a) 20x CLV and
b) 20-32x Z-CLV writing speeds

We will have to wait and see if the drive's performance at both 20x CLV and 20x-32x Z-CLV would be as smooth as the beta drive from Mitsumi is. Unfortunately by the time this article was written, Sanyo failed to provide working sample unit for straight comparison. As soon as the compatibility of the media is increased, with newer firmware, we will have a clearer view of Sanyo's 32x performance and recording times. In case of the same shift points will be used, the total difference in recording time, at 32x speed, is expected to be around 5-10secs (from the Mitsumi CR-480ATE).

You should expect more 32x recorders also from Ricoh, AOpen, LiteOn, SamSung, LG, Plextor and Sony at the first quarter of 2002.

- The media

In order to benefit of the new writing speed, Mitsumi and the most manufacturers state that 32x certified media should be used. Most media manufacturers plan to ship 32x certified media in the first quarter of 2002. Ritek/Verbatim have already announced such media and for sure Taiyo Yuden, Mitsui, Ricoh and Mitsui will follow.

There are rumors that the 32x media supplied by some Taiwan manufactures will have a minimized thickness of the recording layer. As the recording layer become thinner, good sensitivity can be obtained (for such high recording speeds) but with cost in reliability. Let's hope that this will not become a reality...

- The package

The package, in which the drive arrived, contained a bare drive -engineering version- among with 5 pieces of 32x certified media (based upon Maxell Chemicals) for our recording speeds. The drive expected to hit the European market around the middle/end of January 2002.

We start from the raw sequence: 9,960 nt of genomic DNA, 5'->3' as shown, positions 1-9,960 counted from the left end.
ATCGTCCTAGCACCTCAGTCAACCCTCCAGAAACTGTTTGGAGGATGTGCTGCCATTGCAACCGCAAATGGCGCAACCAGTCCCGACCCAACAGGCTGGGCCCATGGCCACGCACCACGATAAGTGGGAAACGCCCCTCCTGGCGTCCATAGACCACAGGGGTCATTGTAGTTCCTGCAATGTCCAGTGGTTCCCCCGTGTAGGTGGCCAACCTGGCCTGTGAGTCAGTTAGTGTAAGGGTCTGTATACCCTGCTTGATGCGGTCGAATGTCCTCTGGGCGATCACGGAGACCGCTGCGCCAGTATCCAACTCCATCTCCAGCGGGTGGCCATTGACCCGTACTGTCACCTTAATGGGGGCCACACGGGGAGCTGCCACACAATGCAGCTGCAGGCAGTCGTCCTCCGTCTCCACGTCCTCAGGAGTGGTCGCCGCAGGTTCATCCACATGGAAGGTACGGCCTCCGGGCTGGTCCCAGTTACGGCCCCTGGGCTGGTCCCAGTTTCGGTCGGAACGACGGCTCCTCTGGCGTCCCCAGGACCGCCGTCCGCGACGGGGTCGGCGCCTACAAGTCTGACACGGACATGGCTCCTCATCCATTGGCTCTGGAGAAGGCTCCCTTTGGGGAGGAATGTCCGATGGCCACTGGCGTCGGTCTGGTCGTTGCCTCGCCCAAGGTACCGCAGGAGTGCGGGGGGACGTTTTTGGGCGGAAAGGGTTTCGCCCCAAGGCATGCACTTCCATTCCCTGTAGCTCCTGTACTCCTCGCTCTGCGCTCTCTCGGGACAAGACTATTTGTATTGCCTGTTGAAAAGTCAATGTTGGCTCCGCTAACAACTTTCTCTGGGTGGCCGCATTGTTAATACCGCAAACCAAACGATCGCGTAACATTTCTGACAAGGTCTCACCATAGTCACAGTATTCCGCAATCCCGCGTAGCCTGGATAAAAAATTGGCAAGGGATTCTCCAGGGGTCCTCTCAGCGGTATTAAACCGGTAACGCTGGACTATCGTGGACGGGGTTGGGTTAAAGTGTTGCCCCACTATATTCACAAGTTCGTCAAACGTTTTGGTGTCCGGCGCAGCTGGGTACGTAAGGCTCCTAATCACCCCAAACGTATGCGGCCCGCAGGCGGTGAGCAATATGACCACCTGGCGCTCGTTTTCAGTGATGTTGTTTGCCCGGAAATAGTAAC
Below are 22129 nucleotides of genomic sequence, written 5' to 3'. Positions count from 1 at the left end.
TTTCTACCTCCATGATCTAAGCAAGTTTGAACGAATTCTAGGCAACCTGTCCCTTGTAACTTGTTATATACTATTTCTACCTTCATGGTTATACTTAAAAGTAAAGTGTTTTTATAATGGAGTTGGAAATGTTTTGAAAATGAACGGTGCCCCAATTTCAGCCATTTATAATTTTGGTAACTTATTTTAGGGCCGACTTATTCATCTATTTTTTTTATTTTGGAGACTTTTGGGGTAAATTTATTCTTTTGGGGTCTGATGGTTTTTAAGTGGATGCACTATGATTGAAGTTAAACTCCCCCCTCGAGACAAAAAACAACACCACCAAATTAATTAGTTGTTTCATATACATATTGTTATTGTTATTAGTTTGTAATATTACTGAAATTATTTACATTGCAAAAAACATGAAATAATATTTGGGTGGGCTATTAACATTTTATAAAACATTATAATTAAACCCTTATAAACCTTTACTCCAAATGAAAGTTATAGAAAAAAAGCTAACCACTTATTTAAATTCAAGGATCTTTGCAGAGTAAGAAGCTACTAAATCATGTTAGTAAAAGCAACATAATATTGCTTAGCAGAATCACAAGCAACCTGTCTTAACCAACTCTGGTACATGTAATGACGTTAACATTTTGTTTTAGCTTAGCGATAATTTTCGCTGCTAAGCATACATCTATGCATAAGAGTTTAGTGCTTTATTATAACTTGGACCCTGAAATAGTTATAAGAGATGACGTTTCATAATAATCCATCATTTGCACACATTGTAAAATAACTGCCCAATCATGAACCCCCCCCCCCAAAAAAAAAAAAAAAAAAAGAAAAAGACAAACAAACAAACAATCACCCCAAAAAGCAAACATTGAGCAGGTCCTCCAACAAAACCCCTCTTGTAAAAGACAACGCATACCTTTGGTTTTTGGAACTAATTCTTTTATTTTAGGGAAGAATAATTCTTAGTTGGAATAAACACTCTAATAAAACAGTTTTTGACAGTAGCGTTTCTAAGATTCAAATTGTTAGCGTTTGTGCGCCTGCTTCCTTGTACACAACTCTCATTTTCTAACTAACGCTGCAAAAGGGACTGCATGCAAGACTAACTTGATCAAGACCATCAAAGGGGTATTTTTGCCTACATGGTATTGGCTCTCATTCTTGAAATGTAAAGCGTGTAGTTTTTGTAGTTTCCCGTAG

The front of the drive is exactly the same as we witnessed in almost all the previous Mitsumi models. The drive doesn't have the Mitsumi logo on the front of it, while it has the "High-Speed RW" logo, which indicates its RW speed. You will also find only one led, the eject button and the headphone input jack/volume selector:

On the back of the drive we will find the usual connectors (IDE interface, power), the jumpers for assigning the drive as a Master/Slave, the SPDIF output connector and the analog/digital output connectors:

- Installation

The Mitsumi CR-480ATE was installed as a Master in the secondary IDE BUS. The drive worked in UDMA33 mode and after booting, identified itself as the "CR-48XATE". We unchecked the Auto Insert notification, checked DMA and rebooted.

The drive was a November 2001 model with firmware revision vP1.02 installed. After a while Mitsumi provided newer firmware update (P1.05), which was used for revising the recording/CloneCD tests. The final mass production firmware would be 1.0A and as you understand will have fixed some few errors we mentioned. We used the Nero (, InCD (3.14), CloneCD ( and Padus DJ (3.50.818) for the recording tests.

- Test Machine

Soyo 7VCA
Celeron II 566 over clocked to 850 MHz
128MB SDRAM PC 133
Quantum Fireball EX 6.4 GB UDMA 33
DAWI 2975 - PCI (ULTRA) SCSI Host Adapter
Mitsumi CR-480ATE firmware vP1.02/vP1.05
PleXWriter PX-W2410A firmware v1.02
TEAC CD-524E firmware v1.0A
Yamaha CRW3200E firmware v1.0b

2. Data Tests

Mitsumi CR-480ATE IDE CDR-W - Page 2

Data Tests

- Test Method

* SCSI Mechanic v3.0x: This was used to compare the drive's I/O performance against other various CDR-W drives (see charts). We used a pressed CD containing PlexTools v1.08 for all tests.

* Nero CD Speed v0.85 was also used to check the drive's performance with pressed CDs. For that test, we also used the PlexTools v1.08 pressed CD.

- SCSI Mechanic v3.0x results